Engaging with photography through an academic lens soon brought me up against a question – what is critical theory? As I read the various recommended readings I became more and more confused. Here were writers reviewing the images of others from a wide range of different perspectives. Marxist, post-modern, Frankfurt School to name but three, but all with a single purpose: to impose meaning upon the work of others unfettered by concern with the author’s or the photographer’s intention.   But what was the legitimising theory supporting this process of appropriating intellectual meaning? The sources were not hard to find.

Within Kant and explicitly within Husserl were the ideas that certain knowledge only exists within the individual’s experience of the world and so the focus of our enquiry is not the subject of our experience but our experience of the subject. This focuses the philosophical nexus within the individual and contrary to the established epistemologies and ontologies of the time opens the door for a radical subjectivism that swept continental philosophy during the twentieth century.

In 1967 this radicalism was captured in a single and highly influential essay by the French philosopher and social theorist Roland Barthes: Death of the Author.

‘Death of the Author’ or Morte d’Auteur was a play on the title of the famous lyrical poem by Alfred Lord Tennyson: Morte d’Arthur. The importance and context of his essay is brilliantly explained by Andrew Gallix in his Guardian blog:


In his essay Barthes made two assertions: (i) there is nothing original in literature and (ii) once the text is written the author’s intent is irrelevant to the meaning.   The only meaning that matters is that of the reader.   This idea ushered in a break with the structuralism of Saussure, by both Derrida and Foucault, whose post-structuralism became hugely influential across both the French and North American campuses in the latter part of the 20th century.

Once we recognise that only the reader or the viewer matters, this creates an intellectual milieu where, to use Fayerabend’s pithy phrase: ‘anything goes’. Thus, meaning is not socially constructed in any meaningful sense – that entails a process of emergence which I referred to in Week 5 of this blog – but is individually constructed by a process of narrative building or, if you prefer, intellectual story-telling inspired by the text or the image as the case may be. Once one accepts this idea then any field of social theory can be used to develop a critical narrative.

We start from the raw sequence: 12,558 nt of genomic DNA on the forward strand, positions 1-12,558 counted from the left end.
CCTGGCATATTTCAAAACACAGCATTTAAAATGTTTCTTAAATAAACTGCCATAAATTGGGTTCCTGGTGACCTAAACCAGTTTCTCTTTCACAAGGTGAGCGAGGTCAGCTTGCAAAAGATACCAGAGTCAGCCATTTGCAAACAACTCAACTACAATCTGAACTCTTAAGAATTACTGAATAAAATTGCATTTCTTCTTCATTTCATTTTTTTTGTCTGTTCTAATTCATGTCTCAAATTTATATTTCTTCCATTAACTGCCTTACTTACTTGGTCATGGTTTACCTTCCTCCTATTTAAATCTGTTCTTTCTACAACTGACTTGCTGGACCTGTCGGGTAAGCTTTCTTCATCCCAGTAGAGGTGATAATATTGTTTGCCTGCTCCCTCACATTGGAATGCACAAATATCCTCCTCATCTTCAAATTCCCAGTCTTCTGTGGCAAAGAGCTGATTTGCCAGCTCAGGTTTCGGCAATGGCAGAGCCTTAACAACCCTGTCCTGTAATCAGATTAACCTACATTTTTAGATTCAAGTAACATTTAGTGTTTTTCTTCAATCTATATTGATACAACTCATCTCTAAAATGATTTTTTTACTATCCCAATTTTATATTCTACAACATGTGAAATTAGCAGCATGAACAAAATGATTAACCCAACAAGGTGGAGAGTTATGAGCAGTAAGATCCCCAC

My point here is that Critical Theory did not begin with Barthes, nor is it the sole intellectual property of the post-structuralists. Rather, my argument is that this radical subjectivism legitimised the commandeering of any perspective in social theory from Marx to gender by critical theorists to the cause by establishing a regressive process whereby the critical theorist’s intent – as author – could be discounted and their words reinterpreted ad infinitum.

At one level reading critical theory is an enjoyable process. Story-telling and narrative building is, as Scott (2018) points out, fundamental to the way we assemble our perceptions of reality. Commenting on the writing of Iris Murdoch he says:

“Iris Murdoch, whose writing life involved chasing truth in both fiction and philosophy, believed that ‘we are all literary artists’. By this she meant that we all transform the stuff of our lives into stories, telling them to ourselves and to one another. This ‘deep motive’ to tell stories, she argues, ‘is the desire to defeat the formlessness of the world and cheer oneself up by constructing forms out of what might otherwise seem a mass of senseless rubble’. The story is a defence against incoherence and chaos. She admits that there are dangers to this solace, since the act of storytelling is, by necessity, an act of distortion. There remains the perpetual issue of resemblance, of how the story matches the reality of what actually happened.” (Kindle Locations 366-372)

However, does Critical Theory as story-telling penetrate further than the closed self-referential circles of academic discourse and publishing? This for me is an open question. For me the intention of the photographer is fundamentally important and without that biographical dimension we lose so much in the appreciation of the image. I also believe that in the world of the banal we also need to call out the ridiculous in order to expose the sublime.


Barthes, R, (1967 ), Death of the Author



Alison Price

Alison Price

My name is Alison Price and for the past ten years I have travelled the world photographing wildlife, including Alaska, Antarctica, Borneo, Botswana, the Canadian Arctic, Kenya, Rwanda, South Africa, Zambia and Zimbabwe.
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